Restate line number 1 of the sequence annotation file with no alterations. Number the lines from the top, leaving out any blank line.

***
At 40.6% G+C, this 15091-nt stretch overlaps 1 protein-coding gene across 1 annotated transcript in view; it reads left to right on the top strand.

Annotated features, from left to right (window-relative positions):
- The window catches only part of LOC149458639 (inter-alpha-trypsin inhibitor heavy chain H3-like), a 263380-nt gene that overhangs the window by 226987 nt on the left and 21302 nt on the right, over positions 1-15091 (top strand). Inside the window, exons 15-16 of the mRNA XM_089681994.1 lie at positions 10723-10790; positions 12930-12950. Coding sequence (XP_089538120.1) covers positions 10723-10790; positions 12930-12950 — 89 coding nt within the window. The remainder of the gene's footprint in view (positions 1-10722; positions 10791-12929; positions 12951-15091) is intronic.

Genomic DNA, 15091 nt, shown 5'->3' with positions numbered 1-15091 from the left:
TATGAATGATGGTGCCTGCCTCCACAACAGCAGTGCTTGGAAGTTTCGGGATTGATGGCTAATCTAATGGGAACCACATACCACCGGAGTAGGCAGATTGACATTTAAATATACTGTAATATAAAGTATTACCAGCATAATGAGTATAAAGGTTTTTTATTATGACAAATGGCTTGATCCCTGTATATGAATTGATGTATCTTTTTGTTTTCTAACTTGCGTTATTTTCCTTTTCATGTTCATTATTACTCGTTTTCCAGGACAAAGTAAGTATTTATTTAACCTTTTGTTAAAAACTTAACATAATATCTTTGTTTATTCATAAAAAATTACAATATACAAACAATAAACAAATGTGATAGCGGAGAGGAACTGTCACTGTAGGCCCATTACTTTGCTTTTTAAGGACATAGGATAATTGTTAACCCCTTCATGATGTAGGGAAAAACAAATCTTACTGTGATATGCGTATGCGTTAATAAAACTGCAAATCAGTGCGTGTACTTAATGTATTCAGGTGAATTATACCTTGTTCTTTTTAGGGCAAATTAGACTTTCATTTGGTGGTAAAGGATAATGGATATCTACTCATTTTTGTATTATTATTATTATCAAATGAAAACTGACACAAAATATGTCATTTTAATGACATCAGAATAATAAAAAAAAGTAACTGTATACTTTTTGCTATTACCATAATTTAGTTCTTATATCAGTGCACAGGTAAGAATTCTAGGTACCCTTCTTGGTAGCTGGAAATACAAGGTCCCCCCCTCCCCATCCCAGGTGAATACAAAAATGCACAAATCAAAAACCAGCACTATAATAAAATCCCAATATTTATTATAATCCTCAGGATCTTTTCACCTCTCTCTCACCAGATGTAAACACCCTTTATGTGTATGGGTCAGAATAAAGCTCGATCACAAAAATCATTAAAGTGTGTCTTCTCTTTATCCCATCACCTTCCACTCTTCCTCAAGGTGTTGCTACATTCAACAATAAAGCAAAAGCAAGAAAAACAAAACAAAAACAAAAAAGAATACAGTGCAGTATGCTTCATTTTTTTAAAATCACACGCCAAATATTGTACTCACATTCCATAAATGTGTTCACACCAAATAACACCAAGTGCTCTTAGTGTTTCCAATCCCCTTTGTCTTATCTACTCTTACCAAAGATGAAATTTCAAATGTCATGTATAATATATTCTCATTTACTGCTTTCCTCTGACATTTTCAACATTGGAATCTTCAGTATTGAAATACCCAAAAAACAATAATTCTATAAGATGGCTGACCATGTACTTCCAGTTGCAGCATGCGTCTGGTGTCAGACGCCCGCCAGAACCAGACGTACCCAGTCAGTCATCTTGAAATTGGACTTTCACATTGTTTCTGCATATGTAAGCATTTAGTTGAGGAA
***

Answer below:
At 40.6% G+C, this 15091-nt stretch overlaps 1 protein-coding gene across 1 annotated transcript in view; it reads left to right on the top strand.